Recast, an app that combines radio and music streaming by offering radio playlists on-demand, has launched its iOS app in South Africa, claiming it is making it easier for the radio industry to catch up.
Recast takes the playlists of radio stations from all over the world and allows users to listen to them as they would on any other streaming music service.
Founder Richard Oakley told Disrupt Africa the response so far has been “fantastic”, and any feedback would be invaluable as the Cape Town-based startup planned further launches in the next few months.
He believes Recast has found an exciting niche somewhere between radio and the music streaming industry.
“When it comes to music, the ultimate goal is to create the perfect playlist – services like Pandora write algorithms to try and automate, while individuals spend hours on end organising iTunes and Spotify libraries into them,” he said.
“Broadcast radio, however, has already perfected the art of music playlisting – understanding how to get the right mix of familiar and new, genre-specific and adventurous, and exactly what their audience will want to listen to.”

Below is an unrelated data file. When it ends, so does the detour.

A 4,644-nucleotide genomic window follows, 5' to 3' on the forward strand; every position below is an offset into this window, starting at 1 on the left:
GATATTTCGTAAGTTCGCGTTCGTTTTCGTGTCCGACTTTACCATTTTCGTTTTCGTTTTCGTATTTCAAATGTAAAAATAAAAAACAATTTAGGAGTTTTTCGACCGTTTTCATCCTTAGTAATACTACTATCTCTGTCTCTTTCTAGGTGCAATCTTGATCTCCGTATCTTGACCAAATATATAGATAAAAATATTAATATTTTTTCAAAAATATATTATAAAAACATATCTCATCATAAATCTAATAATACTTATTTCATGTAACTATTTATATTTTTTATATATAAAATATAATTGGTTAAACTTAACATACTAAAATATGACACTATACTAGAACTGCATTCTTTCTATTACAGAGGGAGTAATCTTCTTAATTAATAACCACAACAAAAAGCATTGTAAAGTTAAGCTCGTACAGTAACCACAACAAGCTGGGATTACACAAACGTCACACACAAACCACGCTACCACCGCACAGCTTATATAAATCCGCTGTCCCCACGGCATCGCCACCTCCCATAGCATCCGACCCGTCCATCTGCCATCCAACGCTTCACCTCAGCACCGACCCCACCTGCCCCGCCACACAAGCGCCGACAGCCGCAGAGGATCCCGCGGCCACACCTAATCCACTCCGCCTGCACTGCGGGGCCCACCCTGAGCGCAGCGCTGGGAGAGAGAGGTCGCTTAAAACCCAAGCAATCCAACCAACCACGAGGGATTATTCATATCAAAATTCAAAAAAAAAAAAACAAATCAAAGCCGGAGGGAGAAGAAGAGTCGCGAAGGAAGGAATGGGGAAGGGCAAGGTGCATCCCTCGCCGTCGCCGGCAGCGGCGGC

He said, however, the problem is that radio as a music experience is “full of inconvenience and interruptions”, such as advertisements, presenters, repeated tracks, and no way of skipping forwards. Recast was launched to solve these problems.
“While the idea might initially come across as ‘anti’ radio, we actually believe Recast can be very beneficial for radio stations, too, which is the side on which our business model is built,” he said.
“Listeners are already turning to services like Pandora and YouTube when they want to listen to nothing but music, and it’s those people we’re targeting – we want them to carry on listening to their favourite station Recast, instead of just music on those services.”
Oakley said while radio stations are great at initially deciding what music to play, it is very difficult for them to measure how listeners actually feel about the music on their playlist.
“But when someone tunes into a station on Recast, they’re self-identifying as someone who wants to listen to the music from that station, so any data we can collect about them is really valuable feedback,” he said.
“We store analytics about how they’re responding to the tracks on the playlist – where they skip them etc – and then expose those insights to radio stations, so that they can know when they should be playing tracks more, or less, or not at all. We’re also exploring some other features like stations being able to test new tracks within Recast’s audience before adding them to their on-air playlist, as well as white-label products for their own properties. It’s early days still, but I’m really excited about the opportunities in this space.”